by Michael Lowrey
You’ve probably heard about hundreds of people who developed meningitis after receiving steroid shots from a tainted production match. As the Associated Press reports, what’s complicated diagnosis and treatment is that the resulting infection is something completely new:
Most of the positively identified cases are caused by Exserohilum rostratum (ex-sir-oh-HY-lum ross-TRAH-tum). The fungus is commonly found in the environment, but it has never before been observed as a cause of meningitis.
Because of that, [Dr. David Reagan, medical officer for Tennessee] said, officials have been unable to firmly establish the incubation period and give those who received the tainted injections a date for when they will no longer need to worry about developing meningitis.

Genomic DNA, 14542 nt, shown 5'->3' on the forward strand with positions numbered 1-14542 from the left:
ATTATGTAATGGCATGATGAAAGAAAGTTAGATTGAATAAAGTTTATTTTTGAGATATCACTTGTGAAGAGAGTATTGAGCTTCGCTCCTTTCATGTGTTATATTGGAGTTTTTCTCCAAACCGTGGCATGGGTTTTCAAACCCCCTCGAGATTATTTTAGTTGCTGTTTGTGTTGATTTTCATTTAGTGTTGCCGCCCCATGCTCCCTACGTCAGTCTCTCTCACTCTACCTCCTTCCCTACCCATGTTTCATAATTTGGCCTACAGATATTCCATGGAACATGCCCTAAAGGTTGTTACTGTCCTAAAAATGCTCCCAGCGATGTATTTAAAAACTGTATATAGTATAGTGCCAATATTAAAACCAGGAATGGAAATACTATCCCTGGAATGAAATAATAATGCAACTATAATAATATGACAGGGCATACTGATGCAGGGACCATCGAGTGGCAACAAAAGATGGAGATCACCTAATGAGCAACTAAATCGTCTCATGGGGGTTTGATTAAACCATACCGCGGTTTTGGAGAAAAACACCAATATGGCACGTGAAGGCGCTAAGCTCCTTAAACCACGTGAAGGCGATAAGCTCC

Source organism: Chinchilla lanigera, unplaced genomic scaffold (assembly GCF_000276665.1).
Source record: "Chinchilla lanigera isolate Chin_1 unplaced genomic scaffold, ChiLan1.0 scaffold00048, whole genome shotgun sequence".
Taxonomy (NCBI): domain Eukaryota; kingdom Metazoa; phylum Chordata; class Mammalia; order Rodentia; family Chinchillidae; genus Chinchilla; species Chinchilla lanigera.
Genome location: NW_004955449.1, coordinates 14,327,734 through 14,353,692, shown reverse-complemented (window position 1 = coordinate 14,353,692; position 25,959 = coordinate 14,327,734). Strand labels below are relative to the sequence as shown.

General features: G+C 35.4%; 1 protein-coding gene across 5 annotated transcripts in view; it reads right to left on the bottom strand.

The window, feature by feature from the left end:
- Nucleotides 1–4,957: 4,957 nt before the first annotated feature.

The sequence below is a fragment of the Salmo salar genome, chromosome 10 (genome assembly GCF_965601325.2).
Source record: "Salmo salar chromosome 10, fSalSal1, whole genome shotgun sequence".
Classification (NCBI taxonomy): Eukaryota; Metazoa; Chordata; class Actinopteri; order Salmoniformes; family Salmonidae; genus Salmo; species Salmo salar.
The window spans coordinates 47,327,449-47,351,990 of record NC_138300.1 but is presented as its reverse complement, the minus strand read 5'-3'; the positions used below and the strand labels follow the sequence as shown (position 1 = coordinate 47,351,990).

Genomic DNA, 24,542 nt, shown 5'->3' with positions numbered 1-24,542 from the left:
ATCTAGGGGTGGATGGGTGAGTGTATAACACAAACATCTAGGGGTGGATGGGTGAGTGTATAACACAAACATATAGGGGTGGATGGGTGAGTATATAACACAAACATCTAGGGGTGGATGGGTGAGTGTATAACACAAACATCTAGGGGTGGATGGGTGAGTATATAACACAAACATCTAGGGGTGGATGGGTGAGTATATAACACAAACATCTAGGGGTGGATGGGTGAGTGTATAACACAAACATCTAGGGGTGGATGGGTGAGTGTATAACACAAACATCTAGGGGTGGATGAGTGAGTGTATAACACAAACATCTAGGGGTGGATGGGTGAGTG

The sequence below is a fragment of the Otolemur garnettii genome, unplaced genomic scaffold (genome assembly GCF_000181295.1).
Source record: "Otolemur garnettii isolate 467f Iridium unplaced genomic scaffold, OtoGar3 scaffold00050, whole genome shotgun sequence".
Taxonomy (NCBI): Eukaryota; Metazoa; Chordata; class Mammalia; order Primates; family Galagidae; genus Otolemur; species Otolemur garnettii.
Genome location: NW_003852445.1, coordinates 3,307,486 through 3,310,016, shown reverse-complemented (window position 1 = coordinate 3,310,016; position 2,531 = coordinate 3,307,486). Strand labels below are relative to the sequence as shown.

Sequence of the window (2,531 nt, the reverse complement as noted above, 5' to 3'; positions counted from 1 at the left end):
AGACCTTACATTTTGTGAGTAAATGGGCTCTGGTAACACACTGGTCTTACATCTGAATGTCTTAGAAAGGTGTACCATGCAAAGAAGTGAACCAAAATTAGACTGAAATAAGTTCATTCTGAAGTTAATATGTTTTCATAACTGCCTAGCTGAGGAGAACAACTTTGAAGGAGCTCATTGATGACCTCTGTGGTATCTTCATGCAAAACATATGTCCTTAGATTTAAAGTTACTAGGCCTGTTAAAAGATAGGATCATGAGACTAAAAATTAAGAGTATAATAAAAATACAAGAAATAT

“We’re saying at least six weeks, or 42 days, but we probably will extend that,” he said. “This is new territory. There’s no literature to tell us how long.”
Reagan notes that treatment is very effective if given early, but not that effective if given later.
Update: Another AP story here.
The main culprit in this outbreak is a black mold called Exserohilum rostratum , common in dirt and grasses. Only 33 human infections previously had been reported, mostly eye or skin infections in people with weak immune systems.